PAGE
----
“Empty your mind, be formless, shapeless – like water. Now you put water into a cup, it becomes the cup, you put water into a bottle, it becomes the bottle, you put it in a teapot, it becomes the teapot. Now water can flow or it can crash. Be water, my friend.” ~ Bruce Lee
Many of us think that our mind is designed to host a constant stream of thoughts and there is nothing we can do about it. The mind is in charge and we just follow. The buzzing can’t stop and we can’t make it stop. This is not true.
Your mind is a tool that you can control—if you choose to. It can be an asset that allows you to experience wonderful things. It can also be a source of pain and misery if you let it fixate on negative thoughts such as fear and all its manifestations.
An untamed mind lives on feeding the same thoughts and generating the same experiences. A typical cycle is something like this.
You may ask, what’s wrong with this cycle. There is nothing wrong with it if you’re feeling good and experiencing what brings you joy.
However, if you’re reacting based on negative thoughts and limiting beliefs, you won’t have control and you will negatively react most of the time.
The mind tends to dwell more on the negative than positive.
Break the cycle
To empty your mind is to release what’s taking precious space in your mind and heart that’s not serving you.
Once you process what’s on your mind, you gain perspective. You act, when needed, from clarity and truth. You no longer feed the loop.
An empty mind is:
- Aware—embracing the present moment and experience
- Peaceful—it doesn’t dwell on the same thoughts
- Intuitive—it’s receptive of input from higher sources
- Free—from judgment and worry
- Creative—allowing inspiration and new ideas to come in
- Relaxed—it releases stress and fosters wellbeing
- Energized—no effort is wasted on unwanted thoughts
3 Simple ways to empty your mind
You can take these actions any time you need to break the cycle of constant thinking and worrying.
Meditation is the best way to calm your overactive mind. It’s simple and requires only a couple of things—stillness and your willingness to do it.
How to do it—find a quiet place, at your home, office or even in the car (parked please). Set a timer for 10 to 20 minutes. I wouldn’t recommend more than 20 minutes and if you’re a beginner start with a shorter interval.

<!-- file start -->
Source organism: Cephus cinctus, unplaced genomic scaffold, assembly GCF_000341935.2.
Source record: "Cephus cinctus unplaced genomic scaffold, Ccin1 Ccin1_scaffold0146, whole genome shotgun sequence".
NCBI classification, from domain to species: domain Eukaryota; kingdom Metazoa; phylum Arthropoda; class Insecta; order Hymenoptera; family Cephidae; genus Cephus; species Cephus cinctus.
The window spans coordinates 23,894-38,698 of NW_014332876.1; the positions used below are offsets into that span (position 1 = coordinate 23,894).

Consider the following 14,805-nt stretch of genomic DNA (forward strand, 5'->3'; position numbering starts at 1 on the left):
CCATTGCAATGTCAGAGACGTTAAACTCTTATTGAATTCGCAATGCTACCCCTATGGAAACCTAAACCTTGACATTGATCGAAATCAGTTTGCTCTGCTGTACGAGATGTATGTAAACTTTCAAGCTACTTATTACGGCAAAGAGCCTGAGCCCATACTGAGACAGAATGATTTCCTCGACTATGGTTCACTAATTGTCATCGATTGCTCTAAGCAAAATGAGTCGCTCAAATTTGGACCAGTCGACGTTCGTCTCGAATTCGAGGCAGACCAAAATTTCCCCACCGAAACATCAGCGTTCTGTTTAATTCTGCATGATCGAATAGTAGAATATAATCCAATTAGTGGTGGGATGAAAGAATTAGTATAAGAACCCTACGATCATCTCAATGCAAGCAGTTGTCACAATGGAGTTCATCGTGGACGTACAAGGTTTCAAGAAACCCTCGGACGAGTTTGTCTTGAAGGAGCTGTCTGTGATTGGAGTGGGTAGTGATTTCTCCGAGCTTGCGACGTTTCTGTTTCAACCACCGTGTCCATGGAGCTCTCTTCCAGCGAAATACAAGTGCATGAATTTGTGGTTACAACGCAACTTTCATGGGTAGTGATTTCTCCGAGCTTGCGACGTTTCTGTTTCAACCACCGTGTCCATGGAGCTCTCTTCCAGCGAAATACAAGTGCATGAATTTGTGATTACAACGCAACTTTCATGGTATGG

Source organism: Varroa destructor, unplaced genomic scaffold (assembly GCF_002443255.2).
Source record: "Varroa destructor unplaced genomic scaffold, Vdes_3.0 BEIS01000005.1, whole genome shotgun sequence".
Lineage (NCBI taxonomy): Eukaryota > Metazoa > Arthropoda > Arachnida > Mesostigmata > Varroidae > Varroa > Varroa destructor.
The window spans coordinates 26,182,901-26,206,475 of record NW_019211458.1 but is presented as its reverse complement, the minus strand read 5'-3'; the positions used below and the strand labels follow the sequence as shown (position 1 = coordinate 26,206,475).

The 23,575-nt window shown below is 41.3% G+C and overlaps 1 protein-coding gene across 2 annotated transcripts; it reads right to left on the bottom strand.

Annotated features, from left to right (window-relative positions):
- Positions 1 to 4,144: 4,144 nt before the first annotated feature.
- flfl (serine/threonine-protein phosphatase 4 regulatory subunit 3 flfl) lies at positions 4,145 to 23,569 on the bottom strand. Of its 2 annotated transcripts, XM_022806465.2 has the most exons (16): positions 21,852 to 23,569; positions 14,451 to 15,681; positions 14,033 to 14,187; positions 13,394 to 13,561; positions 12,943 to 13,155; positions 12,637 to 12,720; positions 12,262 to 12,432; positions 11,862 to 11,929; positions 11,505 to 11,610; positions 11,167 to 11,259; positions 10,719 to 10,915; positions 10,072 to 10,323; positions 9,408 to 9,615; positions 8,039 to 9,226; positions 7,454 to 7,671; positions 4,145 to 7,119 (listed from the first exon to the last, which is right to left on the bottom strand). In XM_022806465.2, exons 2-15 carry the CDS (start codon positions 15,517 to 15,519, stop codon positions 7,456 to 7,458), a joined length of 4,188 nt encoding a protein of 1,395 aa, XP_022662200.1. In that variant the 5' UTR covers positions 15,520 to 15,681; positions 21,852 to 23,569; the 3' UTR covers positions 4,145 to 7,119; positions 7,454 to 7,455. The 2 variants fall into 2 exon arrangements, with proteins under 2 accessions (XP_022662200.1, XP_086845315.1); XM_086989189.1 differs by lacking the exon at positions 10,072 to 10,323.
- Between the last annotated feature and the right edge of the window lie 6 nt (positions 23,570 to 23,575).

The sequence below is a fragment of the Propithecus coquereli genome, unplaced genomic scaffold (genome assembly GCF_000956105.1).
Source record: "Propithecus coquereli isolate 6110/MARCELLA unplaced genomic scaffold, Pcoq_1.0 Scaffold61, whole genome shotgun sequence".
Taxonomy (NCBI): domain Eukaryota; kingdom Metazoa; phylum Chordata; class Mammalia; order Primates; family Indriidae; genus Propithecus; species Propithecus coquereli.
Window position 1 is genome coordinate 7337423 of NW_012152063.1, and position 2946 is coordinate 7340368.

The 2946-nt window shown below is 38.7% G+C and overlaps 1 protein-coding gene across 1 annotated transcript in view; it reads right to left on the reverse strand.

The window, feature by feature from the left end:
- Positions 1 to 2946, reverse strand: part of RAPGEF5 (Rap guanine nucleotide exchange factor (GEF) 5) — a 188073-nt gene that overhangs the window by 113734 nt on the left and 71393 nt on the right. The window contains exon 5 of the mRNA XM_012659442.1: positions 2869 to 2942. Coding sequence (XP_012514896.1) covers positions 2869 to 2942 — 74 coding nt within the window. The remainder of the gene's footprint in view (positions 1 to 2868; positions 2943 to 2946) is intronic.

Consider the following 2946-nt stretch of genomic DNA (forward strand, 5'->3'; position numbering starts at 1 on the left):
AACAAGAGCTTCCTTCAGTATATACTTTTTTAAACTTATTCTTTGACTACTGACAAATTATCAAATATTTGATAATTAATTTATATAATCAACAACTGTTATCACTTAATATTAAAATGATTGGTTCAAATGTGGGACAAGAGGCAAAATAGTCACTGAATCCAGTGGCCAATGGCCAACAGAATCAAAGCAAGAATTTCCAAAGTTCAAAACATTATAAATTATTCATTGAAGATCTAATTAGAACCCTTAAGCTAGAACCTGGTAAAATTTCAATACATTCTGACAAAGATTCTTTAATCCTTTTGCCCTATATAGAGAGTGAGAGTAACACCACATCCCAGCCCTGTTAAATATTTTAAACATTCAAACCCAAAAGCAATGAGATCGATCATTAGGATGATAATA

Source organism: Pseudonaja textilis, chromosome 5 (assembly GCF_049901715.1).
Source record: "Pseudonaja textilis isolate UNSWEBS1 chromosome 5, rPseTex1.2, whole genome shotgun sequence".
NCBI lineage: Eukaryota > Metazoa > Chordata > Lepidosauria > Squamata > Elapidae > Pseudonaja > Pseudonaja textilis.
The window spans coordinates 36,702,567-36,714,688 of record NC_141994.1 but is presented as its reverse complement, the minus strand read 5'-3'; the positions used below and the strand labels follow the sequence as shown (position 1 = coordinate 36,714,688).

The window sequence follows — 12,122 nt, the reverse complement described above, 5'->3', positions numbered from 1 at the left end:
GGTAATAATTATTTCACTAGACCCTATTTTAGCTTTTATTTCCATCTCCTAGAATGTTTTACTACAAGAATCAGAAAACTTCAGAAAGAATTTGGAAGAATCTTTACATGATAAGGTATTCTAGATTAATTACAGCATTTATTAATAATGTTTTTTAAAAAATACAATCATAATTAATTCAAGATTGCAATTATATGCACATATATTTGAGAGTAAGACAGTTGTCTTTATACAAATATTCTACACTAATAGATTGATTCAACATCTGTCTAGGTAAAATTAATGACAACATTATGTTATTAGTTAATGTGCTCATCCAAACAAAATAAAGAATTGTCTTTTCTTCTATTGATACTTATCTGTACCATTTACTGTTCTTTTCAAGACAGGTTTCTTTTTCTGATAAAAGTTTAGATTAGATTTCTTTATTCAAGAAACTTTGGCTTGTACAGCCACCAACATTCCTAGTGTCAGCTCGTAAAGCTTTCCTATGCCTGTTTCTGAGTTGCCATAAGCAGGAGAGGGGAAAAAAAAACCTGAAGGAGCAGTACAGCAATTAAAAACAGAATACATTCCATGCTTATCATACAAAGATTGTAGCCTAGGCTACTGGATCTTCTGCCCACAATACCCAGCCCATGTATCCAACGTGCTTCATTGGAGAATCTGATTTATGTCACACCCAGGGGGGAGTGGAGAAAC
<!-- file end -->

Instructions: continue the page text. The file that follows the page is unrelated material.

Sit upright, on the floor or a chair, close your eyes and start focusing on your breath. Take a few breaths and follow your breath. Think of a few things that you’re thankful for and name them in your mind, then smile. As you continue to smile, follow your breath; inhale and exhale. When your time is up, stop and get on with your day.
Challenges—your mind will resist in the beginning and will get bored. It will attempt to repeat the same thoughts that feed its compulsion. Notice them as they come along and let them be. The moment you notice a thought, it will go on its merry way.
You will be tempted to keep checking the time. If you feel the urge, do it but not more than a few times. If you can, remind yourself to trust the timer.
Your mind will wander and you will lose focus on your breath. That’s normal. Awareness comes in waves. Just ride it as long as you can, then catch the next one.
If you have a hard time focusing on your breath, start counting with each breath. When you lose count start from one again. I’ve found it helps to count in your mother tongue instead of English. Not sure why
Variations—you can repeat a mantra to yourself, if you prefer. Pick a mantra that resonates with you. Some examples to inspire you:
- I cherish myself, I cherish all beings (loving kindness mediation)
- I choose to trust, I let go
- I’m sorry. I love you (to self and others).
What to expect—as noted above, you will have challenges, accept them as part of the process. Smile as much as you can. By the end of your time you will feel calmer and more at peace. You can handle your day and what comes. You’re open to new thoughts and experiences.
As you get more used to meditating, you can explore all sorts of techniques and mantras. What you say is not as important as actually doing it. If you’re just beginning, keep it as simple as possible until it becomes an established routine.